Young children are both fascinating and exasperating.  Fascinating, because they always find such joy in the small things we take for granted, and exasperating for just the same reason.  That is, they will ask the inanest questions, often at the least convenient moment, about things that they should already know, or about things that you wonder why it would occur to them to ask.



“Why is that man standing there?”

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“How should I know?” 



I could make something up.  But that would not satisfy the child, because the child already has an answer in her mind and the question is simply an attempt to confirm what she’s already thinking.  Or perhaps not.  If the answer I give differs from hers, she will argue with me about it. 

So I've learned to respond to this sort of question with a question of my own: “What do you think?”  Works like a charm.  Usually. 

Of course, akin to this are the wonderfully wacky ideas that children will invent: complicated nonsensical rules to explain the mystery of the world around them: “The grass is green so we won't confuse it with the sky, which is blue.”

            But then, there are also the manifold questions when they really are clueless and really are hoping to get an answer.  “Why are there lines on the street?” asked while you’re driving and usually when you’re in the middle of some other conversation, thought or struggling to resist an overwhelming urge to loudly wish that some lame brain who also apparently lacks an understanding of the lines on the street should endure an eternity of everlasting torment beginning right now.

            I bring up all this to make a simple point: being a theologian is much like being a child. As I think about God or read the Bible, how often am I like my children when they were younger? 

I like to believe that God is never tired, distracted, or too busy.  And so I’m hopeful that he finds even my most inane and silly questions to be cute.  I believe this on the basis of an analogy.  The Bible informs us that human beings have been created in the image of God (see Genesis 1:26-27).  I take this to mean, then, that we in some sense resemble God.  Moreover, the Bible—particularly in the New Testament—describes God as the ideal father.  In fact, the Bible describes people as being the children of God (see, for instance, Luke 3:38 and Acts 17:28).

So.  When I am not too tired, distracted or whatever, I can’t help but find my own children incredibly fascinating and cute.  If God is the ideal father, then his feelings about me should be similar to mine for my children.

Of course, how often do my questions about the Bible resemble something my oldest daughter asked when she was five?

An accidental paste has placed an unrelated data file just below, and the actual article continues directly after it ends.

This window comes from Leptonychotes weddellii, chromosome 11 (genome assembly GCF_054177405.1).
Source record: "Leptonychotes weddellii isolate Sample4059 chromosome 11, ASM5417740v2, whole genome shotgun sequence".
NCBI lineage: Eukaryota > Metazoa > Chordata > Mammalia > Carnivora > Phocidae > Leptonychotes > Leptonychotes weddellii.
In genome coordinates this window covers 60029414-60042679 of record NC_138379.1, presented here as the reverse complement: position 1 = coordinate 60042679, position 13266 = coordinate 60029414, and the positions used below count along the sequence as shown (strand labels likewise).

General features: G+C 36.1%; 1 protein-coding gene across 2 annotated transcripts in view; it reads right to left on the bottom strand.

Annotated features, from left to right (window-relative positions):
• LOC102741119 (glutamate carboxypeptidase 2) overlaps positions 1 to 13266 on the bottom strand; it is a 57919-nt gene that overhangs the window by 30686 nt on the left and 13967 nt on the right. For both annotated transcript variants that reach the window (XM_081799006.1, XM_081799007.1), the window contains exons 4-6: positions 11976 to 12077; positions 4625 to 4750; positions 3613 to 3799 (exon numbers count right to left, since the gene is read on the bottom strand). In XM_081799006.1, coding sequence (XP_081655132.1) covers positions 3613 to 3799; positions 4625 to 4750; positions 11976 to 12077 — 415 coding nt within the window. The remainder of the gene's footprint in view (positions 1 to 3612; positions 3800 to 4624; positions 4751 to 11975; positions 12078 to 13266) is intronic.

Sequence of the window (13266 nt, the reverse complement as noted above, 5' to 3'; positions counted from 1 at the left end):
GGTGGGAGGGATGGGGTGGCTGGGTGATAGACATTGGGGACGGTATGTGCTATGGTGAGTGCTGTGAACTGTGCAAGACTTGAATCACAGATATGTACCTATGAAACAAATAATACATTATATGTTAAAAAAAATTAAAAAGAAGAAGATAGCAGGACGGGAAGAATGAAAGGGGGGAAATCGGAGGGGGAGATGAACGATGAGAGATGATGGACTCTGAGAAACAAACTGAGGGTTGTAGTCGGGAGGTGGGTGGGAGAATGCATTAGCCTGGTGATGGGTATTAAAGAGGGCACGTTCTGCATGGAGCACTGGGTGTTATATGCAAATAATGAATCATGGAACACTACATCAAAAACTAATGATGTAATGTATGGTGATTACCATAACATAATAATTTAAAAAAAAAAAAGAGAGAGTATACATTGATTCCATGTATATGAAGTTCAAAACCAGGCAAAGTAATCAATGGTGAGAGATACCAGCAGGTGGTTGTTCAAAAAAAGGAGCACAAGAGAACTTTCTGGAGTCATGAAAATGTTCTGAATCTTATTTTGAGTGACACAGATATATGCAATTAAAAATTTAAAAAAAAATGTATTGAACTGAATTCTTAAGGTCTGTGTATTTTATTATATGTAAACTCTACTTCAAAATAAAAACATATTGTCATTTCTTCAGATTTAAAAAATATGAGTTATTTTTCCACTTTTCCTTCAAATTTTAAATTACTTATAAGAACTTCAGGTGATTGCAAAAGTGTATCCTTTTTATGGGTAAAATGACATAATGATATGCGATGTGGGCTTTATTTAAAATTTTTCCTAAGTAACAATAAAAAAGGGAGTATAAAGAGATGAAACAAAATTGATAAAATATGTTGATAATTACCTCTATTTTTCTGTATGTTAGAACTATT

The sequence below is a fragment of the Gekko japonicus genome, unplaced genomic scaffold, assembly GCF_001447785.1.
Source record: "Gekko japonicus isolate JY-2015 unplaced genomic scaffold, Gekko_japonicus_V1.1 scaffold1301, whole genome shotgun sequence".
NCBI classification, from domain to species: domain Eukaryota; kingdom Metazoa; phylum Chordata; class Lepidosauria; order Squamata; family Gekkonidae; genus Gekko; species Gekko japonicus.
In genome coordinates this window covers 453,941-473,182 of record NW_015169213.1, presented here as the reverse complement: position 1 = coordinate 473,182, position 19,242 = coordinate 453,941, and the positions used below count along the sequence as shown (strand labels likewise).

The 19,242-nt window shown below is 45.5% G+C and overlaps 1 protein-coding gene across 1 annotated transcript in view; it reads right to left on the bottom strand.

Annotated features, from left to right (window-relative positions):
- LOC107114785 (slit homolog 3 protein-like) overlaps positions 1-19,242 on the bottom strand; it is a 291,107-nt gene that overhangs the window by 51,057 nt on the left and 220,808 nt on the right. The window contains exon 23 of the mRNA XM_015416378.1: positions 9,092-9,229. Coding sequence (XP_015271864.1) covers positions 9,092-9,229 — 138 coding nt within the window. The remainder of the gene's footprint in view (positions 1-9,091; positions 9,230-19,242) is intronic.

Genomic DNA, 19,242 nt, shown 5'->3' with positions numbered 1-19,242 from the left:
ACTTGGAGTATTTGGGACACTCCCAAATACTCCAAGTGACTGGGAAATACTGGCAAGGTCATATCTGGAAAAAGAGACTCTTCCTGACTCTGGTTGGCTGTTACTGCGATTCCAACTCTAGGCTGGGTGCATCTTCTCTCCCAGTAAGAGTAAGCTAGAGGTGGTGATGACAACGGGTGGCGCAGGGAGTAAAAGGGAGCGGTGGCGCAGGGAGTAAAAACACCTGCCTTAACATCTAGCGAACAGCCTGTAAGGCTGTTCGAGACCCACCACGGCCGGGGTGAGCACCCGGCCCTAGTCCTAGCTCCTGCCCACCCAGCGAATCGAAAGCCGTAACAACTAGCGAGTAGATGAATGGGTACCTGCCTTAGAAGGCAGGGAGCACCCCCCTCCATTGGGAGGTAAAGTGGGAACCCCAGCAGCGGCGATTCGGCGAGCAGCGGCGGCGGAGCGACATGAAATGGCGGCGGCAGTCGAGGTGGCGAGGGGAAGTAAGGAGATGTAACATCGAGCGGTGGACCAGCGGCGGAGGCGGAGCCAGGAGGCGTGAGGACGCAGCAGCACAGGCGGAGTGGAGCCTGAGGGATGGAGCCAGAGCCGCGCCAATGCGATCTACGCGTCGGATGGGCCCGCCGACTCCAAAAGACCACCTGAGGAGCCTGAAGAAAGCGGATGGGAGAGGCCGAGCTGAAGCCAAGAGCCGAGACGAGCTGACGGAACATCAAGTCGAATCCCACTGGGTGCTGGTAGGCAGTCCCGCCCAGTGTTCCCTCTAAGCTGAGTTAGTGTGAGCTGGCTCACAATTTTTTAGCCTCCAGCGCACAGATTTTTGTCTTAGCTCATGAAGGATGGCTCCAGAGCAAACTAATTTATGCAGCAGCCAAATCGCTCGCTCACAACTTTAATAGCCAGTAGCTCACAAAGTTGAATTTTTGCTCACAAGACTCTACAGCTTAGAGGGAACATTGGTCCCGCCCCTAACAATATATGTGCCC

One day she was singing “Little bunny fu-fu, hopping through the forest, picking up the field mice and bopping them on the head” followed by the good fairy coming down and warning little bunny fu-fu to stop the mouse bopping or else she’d turn the one bopping into a goon. 

Suddenly, in the middle of this odd song, my daughter got a puzzled look on her face and asked very seriously, “Is little bunny fu-fu a boy or a girl?”

“Uh...” I answered profoundly.  “It doesn’t matter.”

“All bunnies are boys or girls, so bunny fu-fu has to be one or the other, right?”

“I suppose…”

Needless to say, arguing with a five-year-old is an exercise in futility, and it was easier just to make up a gender for bunny fu-fu since my daughter wasn’t going to go on to anything else or leave me alone until I satisfied her query.

Nevertheless, the gender of bunny-fu-fu has no bearing on the song’s purpose or meaning. Yet, for my daughter, an answer was suddenly critical.

Perhaps, therefore, I might occasionally behave that way with the biblical materials: asking questions of it that are beside the point. After all, the Bible is not designed to give me an exhaustive and complete accounting of everything that there is, nor can it answer all my questions (I’ve discovered that the Bible is of very limited help in repairing a computer, for instance). Yet, how often have I behaved like my daughter, acting like it has to have the answer to the puzzle that currently occupies all my attention?  In the meantime, I doubtless miss the whole point of the biblical passage I’m studying.  The point of the bunny-fu-fu song, after all, is the horrid pun at the end, when the recalcitrant bunny fu-fu is magically transformed into a goon and the good fairy explains “hare today, goon tomorrow”—all of which a five-year-old probably doesn’t get anyway.

            Rather than thinking of theology and its workings as an example of supreme erudition and high-mindedness, the purview of the most intellectual and sophisticated of people, I should probably recognize that most of the time I’m merely a five-year-old toddling about, looking up at my heavenly Father, and asking wide-eyed questions while hoping to validate the oddly skewed answers already in my head. 

 


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